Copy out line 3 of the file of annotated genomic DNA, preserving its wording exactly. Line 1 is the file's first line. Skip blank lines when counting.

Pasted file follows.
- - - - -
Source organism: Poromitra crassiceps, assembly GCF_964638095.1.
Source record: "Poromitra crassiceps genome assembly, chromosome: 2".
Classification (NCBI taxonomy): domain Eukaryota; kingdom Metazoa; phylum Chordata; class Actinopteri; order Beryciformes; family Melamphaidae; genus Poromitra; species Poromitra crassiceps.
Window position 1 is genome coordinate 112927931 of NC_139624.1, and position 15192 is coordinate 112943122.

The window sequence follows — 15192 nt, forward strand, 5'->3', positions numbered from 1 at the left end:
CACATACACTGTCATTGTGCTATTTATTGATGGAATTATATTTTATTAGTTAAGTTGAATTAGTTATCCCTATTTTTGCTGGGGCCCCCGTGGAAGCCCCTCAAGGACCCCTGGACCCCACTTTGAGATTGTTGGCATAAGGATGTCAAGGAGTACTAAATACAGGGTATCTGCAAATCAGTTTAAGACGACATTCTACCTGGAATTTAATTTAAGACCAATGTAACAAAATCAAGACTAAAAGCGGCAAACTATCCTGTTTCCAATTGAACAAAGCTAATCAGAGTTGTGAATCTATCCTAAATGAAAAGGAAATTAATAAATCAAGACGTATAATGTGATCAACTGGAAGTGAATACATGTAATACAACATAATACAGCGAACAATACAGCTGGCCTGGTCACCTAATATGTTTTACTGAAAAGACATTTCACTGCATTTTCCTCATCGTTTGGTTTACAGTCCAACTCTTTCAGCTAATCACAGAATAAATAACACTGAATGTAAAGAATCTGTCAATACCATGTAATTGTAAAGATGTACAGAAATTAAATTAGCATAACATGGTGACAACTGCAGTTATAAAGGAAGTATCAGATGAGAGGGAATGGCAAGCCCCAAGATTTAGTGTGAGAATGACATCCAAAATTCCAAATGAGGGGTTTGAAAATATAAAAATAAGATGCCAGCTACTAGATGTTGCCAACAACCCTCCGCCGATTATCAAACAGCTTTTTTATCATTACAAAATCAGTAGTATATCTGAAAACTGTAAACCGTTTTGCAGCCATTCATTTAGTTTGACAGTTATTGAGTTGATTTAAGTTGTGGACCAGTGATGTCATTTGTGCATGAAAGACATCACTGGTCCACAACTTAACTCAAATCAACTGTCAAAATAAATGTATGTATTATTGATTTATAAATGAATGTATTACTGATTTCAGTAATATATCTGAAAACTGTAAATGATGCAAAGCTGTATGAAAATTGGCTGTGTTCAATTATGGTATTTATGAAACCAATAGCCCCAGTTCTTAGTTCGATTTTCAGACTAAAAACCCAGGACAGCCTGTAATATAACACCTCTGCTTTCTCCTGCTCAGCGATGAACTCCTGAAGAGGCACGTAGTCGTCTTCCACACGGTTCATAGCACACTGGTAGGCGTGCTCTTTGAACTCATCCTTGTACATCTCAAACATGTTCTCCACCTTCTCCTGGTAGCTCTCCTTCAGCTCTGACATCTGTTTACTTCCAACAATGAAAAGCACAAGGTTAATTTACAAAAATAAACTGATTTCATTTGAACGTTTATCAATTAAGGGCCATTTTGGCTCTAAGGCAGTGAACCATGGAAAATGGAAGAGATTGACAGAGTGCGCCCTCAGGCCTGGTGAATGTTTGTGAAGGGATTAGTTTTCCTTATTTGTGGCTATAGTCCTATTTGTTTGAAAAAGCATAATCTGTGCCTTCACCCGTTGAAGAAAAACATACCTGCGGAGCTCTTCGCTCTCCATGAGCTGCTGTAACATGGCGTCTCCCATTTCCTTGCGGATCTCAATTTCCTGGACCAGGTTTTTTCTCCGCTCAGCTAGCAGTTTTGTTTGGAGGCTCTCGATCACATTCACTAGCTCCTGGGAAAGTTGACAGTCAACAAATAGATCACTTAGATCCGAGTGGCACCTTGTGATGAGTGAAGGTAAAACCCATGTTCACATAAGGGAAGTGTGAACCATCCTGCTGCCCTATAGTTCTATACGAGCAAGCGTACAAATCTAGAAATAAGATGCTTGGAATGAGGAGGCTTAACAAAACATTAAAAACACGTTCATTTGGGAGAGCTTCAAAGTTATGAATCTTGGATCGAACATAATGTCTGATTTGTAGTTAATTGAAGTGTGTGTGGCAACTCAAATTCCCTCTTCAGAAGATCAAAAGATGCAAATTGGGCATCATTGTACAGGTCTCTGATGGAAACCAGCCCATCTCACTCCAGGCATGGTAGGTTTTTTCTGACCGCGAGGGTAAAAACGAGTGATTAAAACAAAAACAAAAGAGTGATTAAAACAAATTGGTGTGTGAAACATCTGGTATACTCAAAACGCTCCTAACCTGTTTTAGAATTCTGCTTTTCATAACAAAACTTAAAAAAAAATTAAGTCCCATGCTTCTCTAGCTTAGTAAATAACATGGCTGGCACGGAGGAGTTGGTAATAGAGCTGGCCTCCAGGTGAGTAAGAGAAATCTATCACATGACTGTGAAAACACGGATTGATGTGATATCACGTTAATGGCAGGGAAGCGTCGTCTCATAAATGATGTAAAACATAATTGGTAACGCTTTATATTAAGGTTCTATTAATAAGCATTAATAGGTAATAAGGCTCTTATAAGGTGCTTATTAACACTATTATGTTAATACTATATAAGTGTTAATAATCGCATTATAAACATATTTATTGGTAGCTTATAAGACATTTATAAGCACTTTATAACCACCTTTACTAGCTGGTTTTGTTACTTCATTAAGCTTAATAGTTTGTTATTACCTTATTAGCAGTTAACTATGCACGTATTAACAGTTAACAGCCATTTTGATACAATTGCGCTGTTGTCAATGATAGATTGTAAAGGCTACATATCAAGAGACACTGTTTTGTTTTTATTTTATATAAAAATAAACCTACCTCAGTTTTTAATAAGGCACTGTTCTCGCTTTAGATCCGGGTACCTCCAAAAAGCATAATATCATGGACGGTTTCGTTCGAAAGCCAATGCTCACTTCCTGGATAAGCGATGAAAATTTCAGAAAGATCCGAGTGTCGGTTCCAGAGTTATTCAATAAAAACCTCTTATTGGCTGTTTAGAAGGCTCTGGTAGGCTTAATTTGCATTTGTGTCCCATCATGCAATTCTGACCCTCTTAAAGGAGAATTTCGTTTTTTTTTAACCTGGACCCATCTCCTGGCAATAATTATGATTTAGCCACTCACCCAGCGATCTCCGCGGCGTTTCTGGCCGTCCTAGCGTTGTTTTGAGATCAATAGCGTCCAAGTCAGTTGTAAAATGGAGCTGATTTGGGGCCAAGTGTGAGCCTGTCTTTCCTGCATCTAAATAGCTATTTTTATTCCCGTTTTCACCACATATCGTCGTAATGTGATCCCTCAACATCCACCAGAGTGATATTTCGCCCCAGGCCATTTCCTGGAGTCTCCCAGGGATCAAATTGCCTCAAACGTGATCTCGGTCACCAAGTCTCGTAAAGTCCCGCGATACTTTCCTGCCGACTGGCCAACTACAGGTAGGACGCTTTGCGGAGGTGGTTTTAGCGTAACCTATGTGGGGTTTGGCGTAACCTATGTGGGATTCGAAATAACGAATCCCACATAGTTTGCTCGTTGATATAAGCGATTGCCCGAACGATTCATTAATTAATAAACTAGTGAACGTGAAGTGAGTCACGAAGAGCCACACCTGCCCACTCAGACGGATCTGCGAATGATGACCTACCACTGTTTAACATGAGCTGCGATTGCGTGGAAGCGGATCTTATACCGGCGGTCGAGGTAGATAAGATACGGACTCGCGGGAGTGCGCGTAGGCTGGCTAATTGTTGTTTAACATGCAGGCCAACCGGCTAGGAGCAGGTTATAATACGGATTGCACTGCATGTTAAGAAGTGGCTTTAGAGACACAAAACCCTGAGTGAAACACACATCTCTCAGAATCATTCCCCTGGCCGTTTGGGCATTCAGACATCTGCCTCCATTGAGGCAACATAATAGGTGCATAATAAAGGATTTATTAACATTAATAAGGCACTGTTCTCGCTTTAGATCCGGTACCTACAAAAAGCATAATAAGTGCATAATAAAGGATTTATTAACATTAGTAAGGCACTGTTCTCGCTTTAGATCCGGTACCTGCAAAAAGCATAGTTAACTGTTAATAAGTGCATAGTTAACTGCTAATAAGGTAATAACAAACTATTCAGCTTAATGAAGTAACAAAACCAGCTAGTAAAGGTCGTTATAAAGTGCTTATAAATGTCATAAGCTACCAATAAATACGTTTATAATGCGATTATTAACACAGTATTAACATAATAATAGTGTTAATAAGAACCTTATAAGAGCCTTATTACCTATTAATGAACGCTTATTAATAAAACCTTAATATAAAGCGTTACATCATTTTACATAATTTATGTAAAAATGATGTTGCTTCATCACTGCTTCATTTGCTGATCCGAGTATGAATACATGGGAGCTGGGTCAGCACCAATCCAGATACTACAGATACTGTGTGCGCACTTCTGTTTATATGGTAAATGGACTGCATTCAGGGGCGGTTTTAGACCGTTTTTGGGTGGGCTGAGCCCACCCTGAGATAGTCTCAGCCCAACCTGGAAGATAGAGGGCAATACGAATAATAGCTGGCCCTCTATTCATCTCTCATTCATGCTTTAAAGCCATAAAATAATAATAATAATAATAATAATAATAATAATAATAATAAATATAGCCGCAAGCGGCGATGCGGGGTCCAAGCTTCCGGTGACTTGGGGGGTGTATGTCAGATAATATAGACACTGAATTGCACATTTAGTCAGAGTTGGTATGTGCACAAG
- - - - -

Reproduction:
Classification (NCBI taxonomy): domain Eukaryota; kingdom Metazoa; phylum Chordata; class Actinopteri; order Beryciformes; family Melamphaidae; genus Poromitra; species Poromitra crassiceps.